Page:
I know. I’ve never seen Yoda run, either.
The time for the Dark Side challenge came.
I had to wake up early to make it to my Thursday morning flight to Orlando. I hate waking up early. I made it to the gate five minutes before boarding only because I have Clear and got TSA PreCheck. I had skipped my coffee and felt grumpy. As I rolled my bag into the plane, I decided that the only explanation for my behavior was that I am completely crazy. Why else would I be flying to Orlando when I could be at home in bed?
But then the people ahead of me started talking Star Wars – a lot of of people on this flight were going to Disney World for the Dark Side Challenge and immediately my mood shifted. The woman behind me invited me to look for her at the race as we’re in the same corral. It’s a double whammy; runners and Star Wars fans are nice people.
After my flight got in, I met BJ and Tricia at Hollywood Studios for Star Wars desserts and cocktails before the Star Wars fireworks. It had been raining but the night was cool and pleasant. BJ and Tricia were running on Friday and we planned to meet for breakfast in the morning. I couldn’t help but feel that they had trained way better than me.
The next morning, Tricia and BJ both ran so fast that they are already at the finish line when I’m on the bus to meet them there! We had a hearty breakfast, and then I napped because the time change from California to Florida was getting to me. In the afternoon, we met with FANgirl and Skywalking Through Neverland friends at Epcot. I left early to meet up with the ASPCA, which was really fun. But it rained, with the forecast for rain in the morning.
I got to bed because I needed to take a bus to the corrals at 3:00 AM for a 5:30 AM start. At Disneyland a lot of people ran the 10K but not the Half; here in Disney World, a lot of people were running the Half, not the 10K.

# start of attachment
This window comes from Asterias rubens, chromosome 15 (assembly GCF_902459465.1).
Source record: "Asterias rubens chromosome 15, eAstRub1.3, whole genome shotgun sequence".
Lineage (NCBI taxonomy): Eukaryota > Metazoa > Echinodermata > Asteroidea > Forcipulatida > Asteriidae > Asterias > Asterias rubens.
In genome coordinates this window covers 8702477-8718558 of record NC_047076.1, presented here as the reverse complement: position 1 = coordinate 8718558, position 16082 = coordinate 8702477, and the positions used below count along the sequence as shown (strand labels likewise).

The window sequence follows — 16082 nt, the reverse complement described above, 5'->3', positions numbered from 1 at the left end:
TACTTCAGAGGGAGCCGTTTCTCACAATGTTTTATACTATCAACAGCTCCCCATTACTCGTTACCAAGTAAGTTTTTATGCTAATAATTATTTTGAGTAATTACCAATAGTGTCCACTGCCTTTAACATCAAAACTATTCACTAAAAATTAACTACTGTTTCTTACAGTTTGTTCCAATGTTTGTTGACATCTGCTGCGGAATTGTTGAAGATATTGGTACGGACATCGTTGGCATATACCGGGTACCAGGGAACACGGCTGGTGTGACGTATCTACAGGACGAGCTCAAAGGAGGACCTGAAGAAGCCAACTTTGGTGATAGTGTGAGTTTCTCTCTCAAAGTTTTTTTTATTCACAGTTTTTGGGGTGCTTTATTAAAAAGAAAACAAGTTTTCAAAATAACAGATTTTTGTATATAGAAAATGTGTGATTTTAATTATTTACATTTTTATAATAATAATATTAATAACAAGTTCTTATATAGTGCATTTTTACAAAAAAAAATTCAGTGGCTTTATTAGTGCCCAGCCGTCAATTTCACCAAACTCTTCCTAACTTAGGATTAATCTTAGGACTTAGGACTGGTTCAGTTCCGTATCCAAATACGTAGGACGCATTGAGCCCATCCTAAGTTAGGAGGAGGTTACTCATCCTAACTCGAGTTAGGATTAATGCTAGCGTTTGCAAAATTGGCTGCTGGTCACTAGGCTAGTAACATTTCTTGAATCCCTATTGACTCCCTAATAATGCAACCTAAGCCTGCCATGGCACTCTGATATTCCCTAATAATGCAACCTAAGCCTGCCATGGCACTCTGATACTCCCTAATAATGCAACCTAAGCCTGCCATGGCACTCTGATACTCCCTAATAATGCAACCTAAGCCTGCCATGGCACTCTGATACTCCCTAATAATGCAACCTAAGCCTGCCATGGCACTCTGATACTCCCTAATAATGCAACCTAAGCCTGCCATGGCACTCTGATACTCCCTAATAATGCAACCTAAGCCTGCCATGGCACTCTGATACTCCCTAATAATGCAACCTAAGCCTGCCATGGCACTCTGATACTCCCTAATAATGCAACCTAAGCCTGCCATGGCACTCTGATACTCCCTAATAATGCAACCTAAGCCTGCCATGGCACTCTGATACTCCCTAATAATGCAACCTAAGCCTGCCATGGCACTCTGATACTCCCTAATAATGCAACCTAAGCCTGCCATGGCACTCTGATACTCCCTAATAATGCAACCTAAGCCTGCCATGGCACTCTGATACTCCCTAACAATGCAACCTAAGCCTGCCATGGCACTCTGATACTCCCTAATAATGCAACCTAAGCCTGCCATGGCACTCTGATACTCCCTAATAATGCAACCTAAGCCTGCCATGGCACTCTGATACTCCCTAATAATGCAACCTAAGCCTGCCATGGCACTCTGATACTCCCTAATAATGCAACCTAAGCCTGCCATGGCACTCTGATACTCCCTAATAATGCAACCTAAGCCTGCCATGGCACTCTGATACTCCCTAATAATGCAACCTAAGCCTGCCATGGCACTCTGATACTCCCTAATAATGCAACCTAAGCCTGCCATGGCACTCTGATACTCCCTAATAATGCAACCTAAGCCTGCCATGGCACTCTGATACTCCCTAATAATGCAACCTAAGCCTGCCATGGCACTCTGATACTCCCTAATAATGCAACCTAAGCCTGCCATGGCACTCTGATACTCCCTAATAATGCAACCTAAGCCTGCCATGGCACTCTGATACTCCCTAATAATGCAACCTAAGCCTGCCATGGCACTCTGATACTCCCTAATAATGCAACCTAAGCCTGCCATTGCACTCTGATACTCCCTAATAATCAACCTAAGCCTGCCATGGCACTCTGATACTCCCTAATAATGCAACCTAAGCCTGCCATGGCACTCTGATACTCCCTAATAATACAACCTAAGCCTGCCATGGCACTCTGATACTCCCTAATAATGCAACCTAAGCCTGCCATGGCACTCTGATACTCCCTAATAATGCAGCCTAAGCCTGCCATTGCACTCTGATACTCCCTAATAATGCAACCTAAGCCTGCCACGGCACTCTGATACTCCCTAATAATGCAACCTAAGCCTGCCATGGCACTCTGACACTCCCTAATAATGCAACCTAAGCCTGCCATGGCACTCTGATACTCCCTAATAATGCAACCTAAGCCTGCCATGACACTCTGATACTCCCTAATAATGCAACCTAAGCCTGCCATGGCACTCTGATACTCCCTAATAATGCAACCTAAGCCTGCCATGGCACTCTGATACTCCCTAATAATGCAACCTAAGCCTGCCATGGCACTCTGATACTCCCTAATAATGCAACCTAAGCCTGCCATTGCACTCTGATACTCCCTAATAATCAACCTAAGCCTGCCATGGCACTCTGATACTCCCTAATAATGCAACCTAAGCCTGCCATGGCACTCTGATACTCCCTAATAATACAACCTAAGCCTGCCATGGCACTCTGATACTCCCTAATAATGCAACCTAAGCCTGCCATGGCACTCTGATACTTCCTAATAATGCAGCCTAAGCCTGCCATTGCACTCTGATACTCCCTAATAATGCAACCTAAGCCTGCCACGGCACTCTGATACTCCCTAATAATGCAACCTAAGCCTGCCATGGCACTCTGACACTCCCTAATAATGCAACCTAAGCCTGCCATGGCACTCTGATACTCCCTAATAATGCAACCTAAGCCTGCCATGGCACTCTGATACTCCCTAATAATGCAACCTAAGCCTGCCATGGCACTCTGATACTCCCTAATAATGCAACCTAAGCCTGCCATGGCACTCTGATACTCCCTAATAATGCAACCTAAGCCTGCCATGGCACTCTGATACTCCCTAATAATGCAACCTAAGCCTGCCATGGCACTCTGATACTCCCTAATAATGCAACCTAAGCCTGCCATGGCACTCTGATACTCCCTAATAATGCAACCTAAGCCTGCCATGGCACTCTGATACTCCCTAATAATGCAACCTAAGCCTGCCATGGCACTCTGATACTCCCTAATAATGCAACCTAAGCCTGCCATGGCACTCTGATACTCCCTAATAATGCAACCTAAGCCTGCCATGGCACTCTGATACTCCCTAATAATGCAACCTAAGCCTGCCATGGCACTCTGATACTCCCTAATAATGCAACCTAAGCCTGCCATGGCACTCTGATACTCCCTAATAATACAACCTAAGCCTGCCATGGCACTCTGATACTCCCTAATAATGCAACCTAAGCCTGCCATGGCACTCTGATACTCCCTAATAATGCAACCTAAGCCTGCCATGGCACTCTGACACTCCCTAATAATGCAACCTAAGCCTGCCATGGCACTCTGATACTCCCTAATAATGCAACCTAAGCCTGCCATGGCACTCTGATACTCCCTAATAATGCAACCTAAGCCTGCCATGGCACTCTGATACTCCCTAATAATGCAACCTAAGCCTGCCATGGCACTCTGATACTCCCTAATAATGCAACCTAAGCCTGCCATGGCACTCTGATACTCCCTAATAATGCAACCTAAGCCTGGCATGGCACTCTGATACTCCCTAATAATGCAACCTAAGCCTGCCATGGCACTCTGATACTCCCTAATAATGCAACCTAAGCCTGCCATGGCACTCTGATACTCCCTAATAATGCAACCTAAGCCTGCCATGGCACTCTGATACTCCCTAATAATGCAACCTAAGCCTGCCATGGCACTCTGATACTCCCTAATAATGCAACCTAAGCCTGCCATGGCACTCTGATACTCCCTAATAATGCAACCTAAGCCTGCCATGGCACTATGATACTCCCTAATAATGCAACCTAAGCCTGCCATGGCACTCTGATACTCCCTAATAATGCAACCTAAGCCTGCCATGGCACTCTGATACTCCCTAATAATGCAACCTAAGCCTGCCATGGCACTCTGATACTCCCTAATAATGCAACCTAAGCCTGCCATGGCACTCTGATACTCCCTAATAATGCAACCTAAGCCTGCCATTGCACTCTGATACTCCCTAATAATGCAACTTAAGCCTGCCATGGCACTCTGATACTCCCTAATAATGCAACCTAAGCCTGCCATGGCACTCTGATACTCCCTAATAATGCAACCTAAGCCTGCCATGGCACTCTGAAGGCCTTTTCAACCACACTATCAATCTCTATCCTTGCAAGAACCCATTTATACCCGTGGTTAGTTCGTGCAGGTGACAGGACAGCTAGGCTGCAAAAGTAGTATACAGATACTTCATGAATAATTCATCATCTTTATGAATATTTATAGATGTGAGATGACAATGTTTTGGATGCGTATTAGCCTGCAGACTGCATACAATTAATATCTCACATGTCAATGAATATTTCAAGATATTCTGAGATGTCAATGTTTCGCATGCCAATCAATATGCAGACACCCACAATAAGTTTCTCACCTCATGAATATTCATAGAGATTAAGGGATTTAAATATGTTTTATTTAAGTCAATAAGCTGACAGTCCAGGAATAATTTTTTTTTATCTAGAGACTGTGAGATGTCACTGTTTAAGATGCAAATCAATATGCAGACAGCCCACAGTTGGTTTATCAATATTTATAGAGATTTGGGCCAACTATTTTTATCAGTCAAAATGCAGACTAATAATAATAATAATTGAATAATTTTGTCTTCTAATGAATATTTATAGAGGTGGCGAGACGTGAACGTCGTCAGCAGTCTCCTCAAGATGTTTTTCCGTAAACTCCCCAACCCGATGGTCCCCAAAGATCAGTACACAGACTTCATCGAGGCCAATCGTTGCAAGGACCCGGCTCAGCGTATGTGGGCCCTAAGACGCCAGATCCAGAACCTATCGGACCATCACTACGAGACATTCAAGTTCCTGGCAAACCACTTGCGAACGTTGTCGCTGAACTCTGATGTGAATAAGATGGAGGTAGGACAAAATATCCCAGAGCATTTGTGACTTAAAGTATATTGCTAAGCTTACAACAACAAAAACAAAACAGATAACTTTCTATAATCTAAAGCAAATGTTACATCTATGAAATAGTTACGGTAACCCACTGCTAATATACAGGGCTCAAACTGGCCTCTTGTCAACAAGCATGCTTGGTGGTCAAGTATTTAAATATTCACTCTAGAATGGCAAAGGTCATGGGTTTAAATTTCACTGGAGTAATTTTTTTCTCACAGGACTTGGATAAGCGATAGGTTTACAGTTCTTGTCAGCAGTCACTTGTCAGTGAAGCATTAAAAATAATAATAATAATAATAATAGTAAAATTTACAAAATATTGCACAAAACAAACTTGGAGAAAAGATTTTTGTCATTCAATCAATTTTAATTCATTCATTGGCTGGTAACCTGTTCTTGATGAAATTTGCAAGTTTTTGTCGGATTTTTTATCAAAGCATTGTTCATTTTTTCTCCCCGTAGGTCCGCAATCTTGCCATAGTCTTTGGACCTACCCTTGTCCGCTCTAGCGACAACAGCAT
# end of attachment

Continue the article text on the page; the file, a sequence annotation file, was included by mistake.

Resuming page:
Still, I felt confident. I can run a 10K distance. I’d just take it slow. It went okay, until it started to get hotter. At Mile 3, I took a GU energy gel. I wore my lucky Yoda shirt, but even though it’s technical fabric, it’s long sleeves. Unlike Disneyland, this course had hills in the form of overpasses. Steep overpasses. By Mile 4, the humidity had crept up to 85% and I felt like I couldn’t breathe. I was exhausted, and getting anxious about running the Half. I made myself do some yoga breathing to remind myself to stay in the present. I promised myself that if I could get the Kessel Run medal, I never had to do a race again – and I would never race in Florida again. I made it to the finish line, wearily made it to the bus back to my hotel, and in my room tumbled back into bed for a long dreamless sleep.
I woke feeling much better. I headed to Hollywood Studios. I took a picture with Kylo Ren at Star Wars Launch Bay. Kylo was amazing. He stalked around, punching the walls before my photo. “Stop sulking,” I told him. He didn’t have to get up at 2:00 AM to run the Half Marathon the next day.
Tricia, dressed as Joy from Inside Out, confounded him. It was hilarious.